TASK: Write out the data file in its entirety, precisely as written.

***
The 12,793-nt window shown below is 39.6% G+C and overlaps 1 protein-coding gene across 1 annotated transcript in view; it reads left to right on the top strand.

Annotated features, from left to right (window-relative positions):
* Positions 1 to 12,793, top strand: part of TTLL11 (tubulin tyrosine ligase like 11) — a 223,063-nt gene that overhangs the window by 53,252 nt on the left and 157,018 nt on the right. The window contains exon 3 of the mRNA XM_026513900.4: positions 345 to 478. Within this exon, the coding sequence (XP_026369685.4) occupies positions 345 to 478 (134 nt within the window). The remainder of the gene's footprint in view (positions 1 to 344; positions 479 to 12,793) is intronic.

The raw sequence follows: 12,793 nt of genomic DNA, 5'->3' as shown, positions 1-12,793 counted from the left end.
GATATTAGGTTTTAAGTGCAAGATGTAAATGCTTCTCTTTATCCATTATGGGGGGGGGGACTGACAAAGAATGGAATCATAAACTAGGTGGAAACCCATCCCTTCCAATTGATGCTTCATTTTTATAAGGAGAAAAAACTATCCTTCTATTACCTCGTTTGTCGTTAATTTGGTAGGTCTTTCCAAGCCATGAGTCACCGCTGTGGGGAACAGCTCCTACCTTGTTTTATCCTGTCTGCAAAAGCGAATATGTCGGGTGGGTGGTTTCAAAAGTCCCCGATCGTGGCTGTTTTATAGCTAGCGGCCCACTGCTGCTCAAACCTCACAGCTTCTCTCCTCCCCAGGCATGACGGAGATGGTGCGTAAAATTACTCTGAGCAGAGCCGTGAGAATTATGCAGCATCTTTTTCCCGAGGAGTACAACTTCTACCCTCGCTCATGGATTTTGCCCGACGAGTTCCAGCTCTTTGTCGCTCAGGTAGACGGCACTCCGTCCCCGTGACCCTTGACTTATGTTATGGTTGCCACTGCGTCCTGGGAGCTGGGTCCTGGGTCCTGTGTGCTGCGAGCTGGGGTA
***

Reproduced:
The 12,793-nt window shown below is 39.6% G+C and overlaps 1 protein-coding gene across 1 annotated transcript in view; it reads left to right on the top strand.

Annotated features, from left to right (window-relative positions):
* Positions 1 to 12,793, top strand: part of TTLL11 (tubulin tyrosine ligase like 11) — a 223,063-nt gene that overhangs the window by 53,252 nt on the left and 157,018 nt on the right. The window contains exon 3 of the mRNA XM_026513900.4: positions 345 to 478. Within this exon, the coding sequence (XP_026369685.4) occupies positions 345 to 478 (134 nt within the window). The remainder of the gene's footprint in view (positions 1 to 344; positions 479 to 12,793) is intronic.

The raw sequence follows: 12,793 nt of genomic DNA, 5'->3' as shown, positions 1-12,793 counted from the left end.
GATATTAGGTTTTAAGTGCAAGATGTAAATGCTTCTCTTTATCCATTATGGGGGGGGGGACTGACAAAGAATGGAATCATAAACTAGGTGGAAACCCATCCCTTCCAATTGATGCTTCATTTTTATAAGGAGAAAAAACTATCCTTCTATTACCTCGTTTGTCGTTAATTTGGTAGGTCTTTCCAAGCCATGAGTCACCGCTGTGGGGAACAGCTCCTACCTTGTTTTATCCTGTCTGCAAAAGCGAATATGTCGGGTGGGTGGTTTCAAAAGTCCCCGATCGTGGCTGTTTTATAGCTAGCGGCCCACTGCTGCTCAAACCTCACAGCTTCTCTCCTCCCCAGGCATGACGGAGATGGTGCGTAAAATTACTCTGAGCAGAGCCGTGAGAATTATGCAGCATCTTTTTCCCGAGGAGTACAACTTCTACCCTCGCTCATGGATTTTGCCCGACGAGTTCCAGCTCTTTGTCGCTCAGGTAGACGGCACTCCGTCCCCGTGACCCTTGACTTATGTTATGGTTGCCACTGCGTCCTGGGAGCTGGGTCCTGGGTCCTGTGTGCTGCGAGCTGGGGTA